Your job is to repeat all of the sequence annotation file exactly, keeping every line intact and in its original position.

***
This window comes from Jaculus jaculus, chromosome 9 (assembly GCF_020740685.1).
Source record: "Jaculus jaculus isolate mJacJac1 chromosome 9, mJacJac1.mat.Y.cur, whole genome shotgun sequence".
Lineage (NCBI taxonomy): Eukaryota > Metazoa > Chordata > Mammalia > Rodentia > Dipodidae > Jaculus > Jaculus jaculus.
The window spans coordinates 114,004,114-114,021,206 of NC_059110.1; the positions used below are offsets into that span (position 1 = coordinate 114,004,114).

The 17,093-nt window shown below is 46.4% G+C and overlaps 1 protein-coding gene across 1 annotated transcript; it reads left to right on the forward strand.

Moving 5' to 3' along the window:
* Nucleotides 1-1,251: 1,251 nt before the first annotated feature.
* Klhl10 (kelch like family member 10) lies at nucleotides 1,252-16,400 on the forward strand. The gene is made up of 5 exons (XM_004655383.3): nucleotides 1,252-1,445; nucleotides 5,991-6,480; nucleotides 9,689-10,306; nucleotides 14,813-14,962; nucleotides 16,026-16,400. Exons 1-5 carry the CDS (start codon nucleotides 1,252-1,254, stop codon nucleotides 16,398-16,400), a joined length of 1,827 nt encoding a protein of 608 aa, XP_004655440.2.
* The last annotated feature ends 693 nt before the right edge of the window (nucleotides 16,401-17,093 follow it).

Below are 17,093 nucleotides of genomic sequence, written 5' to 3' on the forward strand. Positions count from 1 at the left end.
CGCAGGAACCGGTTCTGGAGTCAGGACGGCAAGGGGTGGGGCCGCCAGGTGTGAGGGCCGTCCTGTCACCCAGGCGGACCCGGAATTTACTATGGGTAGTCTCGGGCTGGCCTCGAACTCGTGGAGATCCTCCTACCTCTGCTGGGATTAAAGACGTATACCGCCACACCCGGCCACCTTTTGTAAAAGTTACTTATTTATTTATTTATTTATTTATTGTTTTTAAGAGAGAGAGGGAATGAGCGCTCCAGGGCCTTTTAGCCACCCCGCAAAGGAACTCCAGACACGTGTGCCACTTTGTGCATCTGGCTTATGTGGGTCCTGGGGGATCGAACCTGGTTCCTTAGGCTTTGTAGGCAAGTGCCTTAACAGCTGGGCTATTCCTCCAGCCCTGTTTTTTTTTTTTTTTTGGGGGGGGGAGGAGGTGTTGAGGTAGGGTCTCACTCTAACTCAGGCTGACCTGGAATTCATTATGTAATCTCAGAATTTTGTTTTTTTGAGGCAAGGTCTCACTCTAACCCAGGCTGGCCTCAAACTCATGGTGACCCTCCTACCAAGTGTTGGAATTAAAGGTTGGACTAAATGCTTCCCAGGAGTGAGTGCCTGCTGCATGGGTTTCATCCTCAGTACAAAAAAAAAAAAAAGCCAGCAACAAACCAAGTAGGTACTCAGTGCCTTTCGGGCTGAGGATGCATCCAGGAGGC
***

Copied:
This window comes from Jaculus jaculus, chromosome 9 (assembly GCF_020740685.1).
Source record: "Jaculus jaculus isolate mJacJac1 chromosome 9, mJacJac1.mat.Y.cur, whole genome shotgun sequence".
Lineage (NCBI taxonomy): Eukaryota > Metazoa > Chordata > Mammalia > Rodentia > Dipodidae > Jaculus > Jaculus jaculus.
The window spans coordinates 114,004,114-114,021,206 of NC_059110.1; the positions used below are offsets into that span (position 1 = coordinate 114,004,114).

The 17,093-nt window shown below is 46.4% G+C and overlaps 1 protein-coding gene across 1 annotated transcript; it reads left to right on the forward strand.

Moving 5' to 3' along the window:
* Nucleotides 1-1,251: 1,251 nt before the first annotated feature.
* Klhl10 (kelch like family member 10) lies at nucleotides 1,252-16,400 on the forward strand. The gene is made up of 5 exons (XM_004655383.3): nucleotides 1,252-1,445; nucleotides 5,991-6,480; nucleotides 9,689-10,306; nucleotides 14,813-14,962; nucleotides 16,026-16,400. Exons 1-5 carry the CDS (start codon nucleotides 1,252-1,254, stop codon nucleotides 16,398-16,400), a joined length of 1,827 nt encoding a protein of 608 aa, XP_004655440.2.
* The last annotated feature ends 693 nt before the right edge of the window (nucleotides 16,401-17,093 follow it).

Below are 17,093 nucleotides of genomic sequence, written 5' to 3' on the forward strand. Positions count from 1 at the left end.
CGCAGGAACCGGTTCTGGAGTCAGGACGGCAAGGGGTGGGGCCGCCAGGTGTGAGGGCCGTCCTGTCACCCAGGCGGACCCGGAATTTACTATGGGTAGTCTCGGGCTGGCCTCGAACTCGTGGAGATCCTCCTACCTCTGCTGGGATTAAAGACGTATACCGCCACACCCGGCCACCTTTTGTAAAAGTTACTTATTTATTTATTTATTTATTTATTGTTTTTAAGAGAGAGAGGGAATGAGCGCTCCAGGGCCTTTTAGCCACCCCGCAAAGGAACTCCAGACACGTGTGCCACTTTGTGCATCTGGCTTATGTGGGTCCTGGGGGATCGAACCTGGTTCCTTAGGCTTTGTAGGCAAGTGCCTTAACAGCTGGGCTATTCCTCCAGCCCTGTTTTTTTTTTTTTTTTGGGGGGGGGAGGAGGTGTTGAGGTAGGGTCTCACTCTAACTCAGGCTGACCTGGAATTCATTATGTAATCTCAGAATTTTGTTTTTTTGAGGCAAGGTCTCACTCTAACCCAGGCTGGCCTCAAACTCATGGTGACCCTCCTACCAAGTGTTGGAATTAAAGGTTGGACTAAATGCTTCCCAGGAGTGAGTGCCTGCTGCATGGGTTTCATCCTCAGTACAAAAAAAAAAAAAAGCCAGCAACAAACCAAGTAGGTACTCAGTGCCTTTCGGGCTGAGGATGCATCCAGGAGGC